Excluding the gizmos — cardboard or plastic — that attach to a mobile device, market research firm TrendForce estimates that 2016 sales of virtual reality (VR) headsets will reach 9 million in 2016 and that sales will rise at a compound annual growth rate of 53.5% to reach 50 million by 2020. That is, if manufacturers can match supply to demand.
The latest entrant into the market is Sony Corp. (NYSE: SNE), which began taking pre-orders for its PlayStation VR (PS VR) device earlier this month. The best-known maker is Oculus Rift, for which Facebook Inc. (NASDAQ: FB) paid a cool $2 billion in 2014. The third major player, according to TrendForce, is China’s HTC. For the record, Samsung’s Gear VR headset requires a Samsung smartphone and is not counted by TrendForce.
TrendForce analyst Jason Tsai wonders if manufacturers have the ability to meet demand:
While sales from various branded vendors have been brisk, this year’s VR device shipments will be mainly influenced by the supply side of the market. Branded vendors were overly conservative in stocking up their inventories before the market releases of their products. They are now seeing the product demand far outstripping the supply and will have to adjust their inventories in the next two quarters, or else the undersupply situation in the VR device market will likely persist to the second half of 2017. … The strong sales performances of various devices in the VR market will attract more new entrants from the hardware field. Many software developers will also enter the market in the next two to three years to help expand the range of VR applications.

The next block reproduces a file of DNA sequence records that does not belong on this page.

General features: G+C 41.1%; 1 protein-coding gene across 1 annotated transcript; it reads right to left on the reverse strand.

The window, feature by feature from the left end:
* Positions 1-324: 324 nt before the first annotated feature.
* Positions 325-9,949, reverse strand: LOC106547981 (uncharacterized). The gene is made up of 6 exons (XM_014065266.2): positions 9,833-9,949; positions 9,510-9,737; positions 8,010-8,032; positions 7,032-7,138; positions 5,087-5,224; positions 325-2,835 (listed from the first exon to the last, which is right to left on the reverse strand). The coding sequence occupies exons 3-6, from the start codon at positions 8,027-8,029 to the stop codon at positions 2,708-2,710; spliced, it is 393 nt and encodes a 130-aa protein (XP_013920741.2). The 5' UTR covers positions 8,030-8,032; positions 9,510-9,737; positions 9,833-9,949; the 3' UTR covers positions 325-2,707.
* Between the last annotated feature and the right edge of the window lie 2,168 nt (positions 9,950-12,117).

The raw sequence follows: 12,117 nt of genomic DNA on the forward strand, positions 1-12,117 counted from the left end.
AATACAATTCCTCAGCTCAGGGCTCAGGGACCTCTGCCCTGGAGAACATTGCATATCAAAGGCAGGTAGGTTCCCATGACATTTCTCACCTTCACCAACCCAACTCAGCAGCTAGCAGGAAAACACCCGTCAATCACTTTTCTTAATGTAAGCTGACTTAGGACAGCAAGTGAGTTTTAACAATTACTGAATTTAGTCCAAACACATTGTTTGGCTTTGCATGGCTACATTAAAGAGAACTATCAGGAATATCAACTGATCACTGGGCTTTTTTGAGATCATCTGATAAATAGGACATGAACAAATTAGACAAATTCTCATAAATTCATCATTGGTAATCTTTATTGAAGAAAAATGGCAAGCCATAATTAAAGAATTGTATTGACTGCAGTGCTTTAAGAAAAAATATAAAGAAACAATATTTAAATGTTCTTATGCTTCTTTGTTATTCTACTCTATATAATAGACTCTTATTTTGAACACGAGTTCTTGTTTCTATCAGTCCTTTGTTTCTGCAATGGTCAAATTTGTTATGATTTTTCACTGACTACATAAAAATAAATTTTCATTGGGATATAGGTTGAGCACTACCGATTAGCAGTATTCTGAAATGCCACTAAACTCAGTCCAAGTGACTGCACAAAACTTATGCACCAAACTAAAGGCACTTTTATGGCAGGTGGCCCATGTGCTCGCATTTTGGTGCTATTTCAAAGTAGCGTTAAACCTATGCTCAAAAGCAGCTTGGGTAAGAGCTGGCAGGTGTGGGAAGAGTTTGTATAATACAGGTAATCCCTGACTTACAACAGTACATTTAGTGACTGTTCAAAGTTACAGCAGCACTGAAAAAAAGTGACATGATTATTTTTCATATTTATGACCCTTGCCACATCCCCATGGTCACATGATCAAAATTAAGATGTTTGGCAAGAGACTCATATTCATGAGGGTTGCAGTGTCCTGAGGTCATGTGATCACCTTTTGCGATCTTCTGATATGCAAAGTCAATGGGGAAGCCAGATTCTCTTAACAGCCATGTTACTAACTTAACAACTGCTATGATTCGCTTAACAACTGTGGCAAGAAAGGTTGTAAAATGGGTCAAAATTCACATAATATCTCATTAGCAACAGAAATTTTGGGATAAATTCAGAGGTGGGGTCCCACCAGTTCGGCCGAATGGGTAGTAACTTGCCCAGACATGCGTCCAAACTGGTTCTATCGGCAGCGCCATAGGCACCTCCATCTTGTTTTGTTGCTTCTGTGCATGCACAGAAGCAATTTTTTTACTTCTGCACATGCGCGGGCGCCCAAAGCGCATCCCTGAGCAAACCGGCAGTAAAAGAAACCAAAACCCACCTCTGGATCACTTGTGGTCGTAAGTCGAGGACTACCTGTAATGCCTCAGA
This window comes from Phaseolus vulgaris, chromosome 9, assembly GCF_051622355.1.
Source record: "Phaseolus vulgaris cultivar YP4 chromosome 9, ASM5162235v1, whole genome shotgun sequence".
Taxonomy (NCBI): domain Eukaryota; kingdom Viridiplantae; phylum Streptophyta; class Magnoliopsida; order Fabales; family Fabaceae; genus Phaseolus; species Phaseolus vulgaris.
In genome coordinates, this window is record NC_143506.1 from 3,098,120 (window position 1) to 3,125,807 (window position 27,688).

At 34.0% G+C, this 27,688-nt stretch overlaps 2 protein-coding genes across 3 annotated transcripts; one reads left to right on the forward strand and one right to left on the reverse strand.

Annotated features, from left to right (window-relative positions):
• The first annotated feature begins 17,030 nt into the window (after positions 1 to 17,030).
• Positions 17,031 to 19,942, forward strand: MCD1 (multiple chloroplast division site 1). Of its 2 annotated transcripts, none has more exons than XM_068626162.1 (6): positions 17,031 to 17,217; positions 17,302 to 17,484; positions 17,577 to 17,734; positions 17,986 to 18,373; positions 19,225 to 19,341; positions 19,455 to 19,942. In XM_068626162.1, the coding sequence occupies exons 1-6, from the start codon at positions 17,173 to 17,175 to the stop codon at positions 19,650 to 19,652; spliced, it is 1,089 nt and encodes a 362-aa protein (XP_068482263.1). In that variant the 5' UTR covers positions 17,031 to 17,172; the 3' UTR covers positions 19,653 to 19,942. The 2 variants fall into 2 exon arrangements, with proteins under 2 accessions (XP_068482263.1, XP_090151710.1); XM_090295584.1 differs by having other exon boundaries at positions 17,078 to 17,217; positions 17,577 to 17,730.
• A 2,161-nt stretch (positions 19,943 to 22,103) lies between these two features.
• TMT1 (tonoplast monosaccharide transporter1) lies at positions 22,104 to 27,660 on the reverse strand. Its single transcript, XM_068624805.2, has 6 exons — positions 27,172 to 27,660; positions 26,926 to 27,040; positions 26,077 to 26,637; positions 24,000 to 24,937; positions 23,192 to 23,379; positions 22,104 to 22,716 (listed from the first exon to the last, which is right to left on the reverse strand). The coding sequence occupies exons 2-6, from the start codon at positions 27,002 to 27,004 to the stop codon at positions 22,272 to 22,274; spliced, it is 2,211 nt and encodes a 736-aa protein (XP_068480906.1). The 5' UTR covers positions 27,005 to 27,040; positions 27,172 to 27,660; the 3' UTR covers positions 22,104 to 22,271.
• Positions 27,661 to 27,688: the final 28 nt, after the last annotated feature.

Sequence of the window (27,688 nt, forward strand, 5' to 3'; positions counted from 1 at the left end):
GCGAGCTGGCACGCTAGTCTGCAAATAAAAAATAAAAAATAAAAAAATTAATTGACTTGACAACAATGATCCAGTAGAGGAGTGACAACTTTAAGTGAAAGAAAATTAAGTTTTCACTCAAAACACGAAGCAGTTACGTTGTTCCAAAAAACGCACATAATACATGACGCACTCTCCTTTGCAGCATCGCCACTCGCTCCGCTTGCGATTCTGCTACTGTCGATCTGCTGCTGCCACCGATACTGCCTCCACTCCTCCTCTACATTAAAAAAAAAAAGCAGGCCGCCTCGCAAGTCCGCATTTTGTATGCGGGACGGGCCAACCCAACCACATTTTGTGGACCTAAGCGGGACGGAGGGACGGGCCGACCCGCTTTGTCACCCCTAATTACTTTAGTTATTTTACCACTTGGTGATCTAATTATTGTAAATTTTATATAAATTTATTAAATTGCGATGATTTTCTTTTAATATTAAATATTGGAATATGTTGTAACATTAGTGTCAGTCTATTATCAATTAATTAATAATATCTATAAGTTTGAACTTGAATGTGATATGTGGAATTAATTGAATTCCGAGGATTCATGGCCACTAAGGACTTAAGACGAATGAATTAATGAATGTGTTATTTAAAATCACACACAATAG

The market for VR devices is expected to top $70 billion in sales by 2020, and TrendForce believes that 60% of those sales will come from software applications.
Though Sony was a bit late to the game, the research firm expects PS VR sales to account for two-thirds of 2016’s 9 million units, primarily due to the huge installed base of the company’s PlayStation gaming consoles. Oculus Rift is expected to ship about 2.3 million units this year, and HTC is tagged for sales of 700,000.
Much of the difference in unit sales estimates is down to price. The HTC Vive has a list price of $799, compared with $599 for the Oculus Rift device and $399 for the Sony PS VR. The Sony headset requires a PlayStation 4 console, but the installed base of more than 40 million units gives it an edge. Even if a consumer needs to buy a PS 4, the total cost is only about $50 more than the price of the HTC Vive.